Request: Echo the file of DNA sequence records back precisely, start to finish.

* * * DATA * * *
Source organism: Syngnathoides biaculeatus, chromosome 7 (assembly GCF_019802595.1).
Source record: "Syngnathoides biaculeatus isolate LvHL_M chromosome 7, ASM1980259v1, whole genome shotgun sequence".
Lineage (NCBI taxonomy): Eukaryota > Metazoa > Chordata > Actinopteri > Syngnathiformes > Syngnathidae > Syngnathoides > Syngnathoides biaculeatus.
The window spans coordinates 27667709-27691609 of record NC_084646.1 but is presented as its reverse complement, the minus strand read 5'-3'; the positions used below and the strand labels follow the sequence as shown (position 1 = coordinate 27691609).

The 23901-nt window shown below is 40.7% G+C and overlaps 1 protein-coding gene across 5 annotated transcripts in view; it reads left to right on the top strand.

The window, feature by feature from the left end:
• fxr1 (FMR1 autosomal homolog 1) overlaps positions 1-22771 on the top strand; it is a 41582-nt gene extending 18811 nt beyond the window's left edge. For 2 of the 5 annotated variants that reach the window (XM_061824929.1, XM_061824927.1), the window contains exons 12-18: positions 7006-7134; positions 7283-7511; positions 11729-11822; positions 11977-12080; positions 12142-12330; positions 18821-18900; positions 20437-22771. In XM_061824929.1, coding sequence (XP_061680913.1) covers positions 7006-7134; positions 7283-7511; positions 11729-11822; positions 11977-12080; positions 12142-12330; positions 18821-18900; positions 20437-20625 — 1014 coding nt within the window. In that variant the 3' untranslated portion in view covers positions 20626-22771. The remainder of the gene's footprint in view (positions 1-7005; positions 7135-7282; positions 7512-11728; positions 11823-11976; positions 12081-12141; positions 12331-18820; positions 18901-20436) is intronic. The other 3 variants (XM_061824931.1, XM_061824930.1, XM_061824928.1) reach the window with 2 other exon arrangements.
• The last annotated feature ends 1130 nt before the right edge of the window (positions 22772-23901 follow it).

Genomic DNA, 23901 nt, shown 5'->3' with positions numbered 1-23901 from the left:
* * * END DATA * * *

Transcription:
Source organism: Syngnathoides biaculeatus, chromosome 7 (assembly GCF_019802595.1).
Source record: "Syngnathoides biaculeatus isolate LvHL_M chromosome 7, ASM1980259v1, whole genome shotgun sequence".
Lineage (NCBI taxonomy): Eukaryota > Metazoa > Chordata > Actinopteri > Syngnathiformes > Syngnathidae > Syngnathoides > Syngnathoides biaculeatus.
The window spans coordinates 27667709-27691609 of record NC_084646.1 but is presented as its reverse complement, the minus strand read 5'-3'; the positions used below and the strand labels follow the sequence as shown (position 1 = coordinate 27691609).

The 23901-nt window shown below is 40.7% G+C and overlaps 1 protein-coding gene across 5 annotated transcripts in view; it reads left to right on the top strand.

The window, feature by feature from the left end:
• fxr1 (FMR1 autosomal homolog 1) overlaps positions 1-22771 on the top strand; it is a 41582-nt gene extending 18811 nt beyond the window's left edge. For 2 of the 5 annotated variants that reach the window (XM_061824929.1, XM_061824927.1), the window contains exons 12-18: positions 7006-7134; positions 7283-7511; positions 11729-11822; positions 11977-12080; positions 12142-12330; positions 18821-18900; positions 20437-22771. In XM_061824929.1, coding sequence (XP_061680913.1) covers positions 7006-7134; positions 7283-7511; positions 11729-11822; positions 11977-12080; positions 12142-12330; positions 18821-18900; positions 20437-20625 — 1014 coding nt within the window. In that variant the 3' untranslated portion in view covers positions 20626-22771. The remainder of the gene's footprint in view (positions 1-7005; positions 7135-7282; positions 7512-11728; positions 11823-11976; positions 12081-12141; positions 12331-18820; positions 18901-20436) is intronic. The other 3 variants (XM_061824931.1, XM_061824930.1, XM_061824928.1) reach the window with 2 other exon arrangements.
• The last annotated feature ends 1130 nt before the right edge of the window (positions 22772-23901 follow it).

Genomic DNA, 23901 nt, shown 5'->3' with positions numbered 1-23901 from the left: